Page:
I studied linguistics at uni and loved it – the study of language and how it works in society. I was told that if I wanted a career in this back in 2012 that it would have to be in academia and I didn’t want to work in academia. It’s very niche. Or I could do a masters in speech pathology; I didn’t want that either. 

The milestone for me during the study at Xi were the weeks where we looked into research to understand the benefits of talking to customers – actual interactions to discover their needs, wants and pain points and then translating that into something that you can use. That was similar to what I did in linguistics. Going out into the field, collating your findings, and writing your recommendations. It was an amazing moment for me because I could see that those same skills, that I had learned and loved, could be applied in a commercial sense. It was really exciting. 

I had filed that in my mind as something from my past that couldn’t be applied to a business setting. And now I can and I love that. A big moment of self-actualization that something I love could be a big part of what I do for a living. 

What would you say to anyone considering a career change into UX?

I would first ask myself:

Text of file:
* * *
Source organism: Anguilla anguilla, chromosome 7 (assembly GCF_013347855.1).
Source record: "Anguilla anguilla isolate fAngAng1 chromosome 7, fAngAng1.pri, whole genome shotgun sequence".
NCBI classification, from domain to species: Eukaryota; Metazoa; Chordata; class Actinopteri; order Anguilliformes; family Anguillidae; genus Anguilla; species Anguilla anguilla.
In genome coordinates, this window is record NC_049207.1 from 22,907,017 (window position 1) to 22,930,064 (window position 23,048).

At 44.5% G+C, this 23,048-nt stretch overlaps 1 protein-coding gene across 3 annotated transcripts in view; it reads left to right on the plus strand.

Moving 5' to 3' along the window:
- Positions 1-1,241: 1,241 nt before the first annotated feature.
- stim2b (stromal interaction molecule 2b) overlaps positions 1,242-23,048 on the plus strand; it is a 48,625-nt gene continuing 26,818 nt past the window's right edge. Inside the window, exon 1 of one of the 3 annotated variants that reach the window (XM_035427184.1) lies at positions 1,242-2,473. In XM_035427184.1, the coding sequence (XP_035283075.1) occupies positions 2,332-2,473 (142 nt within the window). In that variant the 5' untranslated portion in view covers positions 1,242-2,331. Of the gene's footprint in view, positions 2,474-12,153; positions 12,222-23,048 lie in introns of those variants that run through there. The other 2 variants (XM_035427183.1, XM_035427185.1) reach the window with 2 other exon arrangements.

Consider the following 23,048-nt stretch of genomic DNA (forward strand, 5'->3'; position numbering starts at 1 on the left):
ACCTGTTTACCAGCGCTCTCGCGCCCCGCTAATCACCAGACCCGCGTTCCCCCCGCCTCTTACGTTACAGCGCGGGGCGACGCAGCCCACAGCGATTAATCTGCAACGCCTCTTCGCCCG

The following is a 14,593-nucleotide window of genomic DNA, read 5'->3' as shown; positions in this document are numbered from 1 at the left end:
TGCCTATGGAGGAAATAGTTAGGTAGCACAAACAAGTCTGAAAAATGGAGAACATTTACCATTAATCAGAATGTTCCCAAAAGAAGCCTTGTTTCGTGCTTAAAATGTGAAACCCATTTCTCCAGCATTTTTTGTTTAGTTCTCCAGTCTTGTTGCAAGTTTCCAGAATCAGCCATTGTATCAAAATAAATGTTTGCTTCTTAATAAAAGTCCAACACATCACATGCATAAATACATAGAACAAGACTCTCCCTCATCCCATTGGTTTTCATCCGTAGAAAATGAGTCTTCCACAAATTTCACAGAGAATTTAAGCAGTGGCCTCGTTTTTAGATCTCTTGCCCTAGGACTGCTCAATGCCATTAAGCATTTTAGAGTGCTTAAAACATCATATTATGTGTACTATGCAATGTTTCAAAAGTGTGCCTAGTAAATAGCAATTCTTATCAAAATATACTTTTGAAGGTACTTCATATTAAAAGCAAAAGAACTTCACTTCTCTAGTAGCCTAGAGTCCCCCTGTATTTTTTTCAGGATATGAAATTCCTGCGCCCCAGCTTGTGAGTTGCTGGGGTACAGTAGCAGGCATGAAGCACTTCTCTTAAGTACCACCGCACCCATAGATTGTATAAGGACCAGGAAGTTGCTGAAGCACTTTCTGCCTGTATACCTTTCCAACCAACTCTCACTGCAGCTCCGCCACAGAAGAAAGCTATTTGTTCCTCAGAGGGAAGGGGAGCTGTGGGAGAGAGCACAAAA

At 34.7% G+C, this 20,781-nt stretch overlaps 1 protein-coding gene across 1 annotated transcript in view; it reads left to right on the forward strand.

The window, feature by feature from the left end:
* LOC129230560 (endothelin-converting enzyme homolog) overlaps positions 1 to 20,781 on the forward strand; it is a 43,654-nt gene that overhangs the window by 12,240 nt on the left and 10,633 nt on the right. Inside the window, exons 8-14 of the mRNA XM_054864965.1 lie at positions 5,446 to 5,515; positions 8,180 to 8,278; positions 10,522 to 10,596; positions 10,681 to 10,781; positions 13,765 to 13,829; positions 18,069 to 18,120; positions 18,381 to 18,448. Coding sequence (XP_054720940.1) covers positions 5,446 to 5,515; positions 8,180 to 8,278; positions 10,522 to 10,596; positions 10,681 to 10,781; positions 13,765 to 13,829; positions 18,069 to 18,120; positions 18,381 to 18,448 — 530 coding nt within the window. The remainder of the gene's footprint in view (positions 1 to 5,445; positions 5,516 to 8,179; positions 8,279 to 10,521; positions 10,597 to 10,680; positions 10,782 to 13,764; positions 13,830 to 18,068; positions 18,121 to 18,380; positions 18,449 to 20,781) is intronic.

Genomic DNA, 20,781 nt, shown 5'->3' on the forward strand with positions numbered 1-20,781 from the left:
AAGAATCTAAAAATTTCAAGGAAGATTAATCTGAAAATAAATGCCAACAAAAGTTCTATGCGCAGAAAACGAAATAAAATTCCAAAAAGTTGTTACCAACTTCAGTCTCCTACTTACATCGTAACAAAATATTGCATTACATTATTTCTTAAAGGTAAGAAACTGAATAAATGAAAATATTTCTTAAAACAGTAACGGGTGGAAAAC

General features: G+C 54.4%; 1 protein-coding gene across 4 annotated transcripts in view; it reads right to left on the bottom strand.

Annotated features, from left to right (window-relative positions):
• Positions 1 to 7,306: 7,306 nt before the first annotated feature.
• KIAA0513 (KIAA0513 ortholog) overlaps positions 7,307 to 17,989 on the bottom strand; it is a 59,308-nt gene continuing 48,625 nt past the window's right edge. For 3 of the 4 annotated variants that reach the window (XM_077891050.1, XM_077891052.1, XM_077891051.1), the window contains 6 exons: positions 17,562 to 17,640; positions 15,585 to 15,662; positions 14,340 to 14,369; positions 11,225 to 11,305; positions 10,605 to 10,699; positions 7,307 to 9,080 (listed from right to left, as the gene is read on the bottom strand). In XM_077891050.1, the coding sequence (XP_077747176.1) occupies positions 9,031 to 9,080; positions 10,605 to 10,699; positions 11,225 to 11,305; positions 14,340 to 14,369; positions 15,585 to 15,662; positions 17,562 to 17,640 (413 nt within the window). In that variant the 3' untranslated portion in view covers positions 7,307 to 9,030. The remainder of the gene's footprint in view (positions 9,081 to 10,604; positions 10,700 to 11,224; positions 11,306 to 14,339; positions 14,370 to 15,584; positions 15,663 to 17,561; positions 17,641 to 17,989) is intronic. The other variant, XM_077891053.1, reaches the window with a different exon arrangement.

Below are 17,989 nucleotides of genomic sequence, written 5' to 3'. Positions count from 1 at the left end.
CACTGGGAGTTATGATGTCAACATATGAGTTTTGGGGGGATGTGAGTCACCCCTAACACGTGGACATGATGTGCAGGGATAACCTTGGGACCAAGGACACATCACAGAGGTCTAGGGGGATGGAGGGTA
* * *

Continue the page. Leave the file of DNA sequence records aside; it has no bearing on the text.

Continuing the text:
• What are the reasons for pursuing the change? 
  • What draws you into UX?

You need to listen to your own needs, not just jump because it’s a thriving industry or area to work in. Then you need to figure out how you want to get there. If you’re already working in-house, what are the chances you can explore UX within your organisation? Look for opportunities for a secondment or to shadow someone in the UX team. 

For those who don’t have the chance to explore in-house options, training with Academy Xi  is a great way to get the support and knowledge you need to be great in the job.

That place that I worked at at the time (in the agency) didn’t have an experienced design team. Because self-learning isn’t my strong suit, I knew that I’d benefit strongly from structured learning. Hence the course suited me very well. A pro of doing a course is that it is structured: there is a flow and you’re not always trying to work out what you need to learn next.

What is even better than the content at Academy Xi is their community. Xi strongly believes in support, so they’ve created the Designers-in-Residence program for that purpose, to connect full-time students to mentors. There’s also the alumni community, where you can connect with Xi alumni in the industry. That’s a huge factor with doing a course – getting access to those networks.

“I think what Xi offers as an education institution is amazing. I think they’re very attuned to the current needs and pain points of students and it is forever evolving based on that. To make a career change takes a big commitment, it’s not just about choosing the right training – you have to make sacrifices and it’s hard work. If you’re ready to do just that, I highly recommend Academy Xi.”- Berlin Liew